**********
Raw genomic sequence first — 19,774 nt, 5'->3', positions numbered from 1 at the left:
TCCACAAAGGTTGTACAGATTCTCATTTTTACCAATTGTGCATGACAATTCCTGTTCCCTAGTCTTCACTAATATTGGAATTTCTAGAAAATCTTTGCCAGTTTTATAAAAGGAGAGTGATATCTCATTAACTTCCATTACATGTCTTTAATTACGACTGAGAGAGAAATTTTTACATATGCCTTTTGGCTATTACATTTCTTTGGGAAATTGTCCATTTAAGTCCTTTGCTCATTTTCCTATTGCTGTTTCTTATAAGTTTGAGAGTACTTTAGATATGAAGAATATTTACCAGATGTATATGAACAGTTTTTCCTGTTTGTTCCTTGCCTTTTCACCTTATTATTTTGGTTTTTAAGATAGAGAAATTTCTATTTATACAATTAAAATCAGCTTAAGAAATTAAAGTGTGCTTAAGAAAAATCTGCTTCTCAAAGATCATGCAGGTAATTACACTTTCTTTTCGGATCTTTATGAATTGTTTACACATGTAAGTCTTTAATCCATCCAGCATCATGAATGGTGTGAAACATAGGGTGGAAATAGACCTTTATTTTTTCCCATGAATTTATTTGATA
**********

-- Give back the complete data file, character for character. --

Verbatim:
Raw genomic sequence first — 19,774 nt, 5'->3', positions numbered from 1 at the left:
TCCACAAAGGTTGTACAGATTCTCATTTTTACCAATTGTGCATGACAATTCCTGTTCCCTAGTCTTCACTAATATTGGAATTTCTAGAAAATCTTTGCCAGTTTTATAAAAGGAGAGTGATATCTCATTAACTTCCATTACATGTCTTTAATTACGACTGAGAGAGAAATTTTTACATATGCCTTTTGGCTATTACATTTCTTTGGGAAATTGTCCATTTAAGTCCTTTGCTCATTTTCCTATTGCTGTTTCTTATAAGTTTGAGAGTACTTTAGATATGAAGAATATTTACCAGATGTATATGAACAGTTTTTCCTGTTTGTTCCTTGCCTTTTCACCTTATTATTTTGGTTTTTAAGATAGAGAAATTTCTATTTATACAATTAAAATCAGCTTAAGAAATTAAAGTGTGCTTAAGAAAAATCTGCTTCTCAAAGATCATGCAGGTAATTACACTTTCTTTTCGGATCTTTATGAATTGTTTACACATGTAAGTCTTTAATCCATCCAGCATCATGAATGGTGTGAAACATAGGGTGGAAATAGACCTTTATTTTTTCCCATGAATTTATTTGATA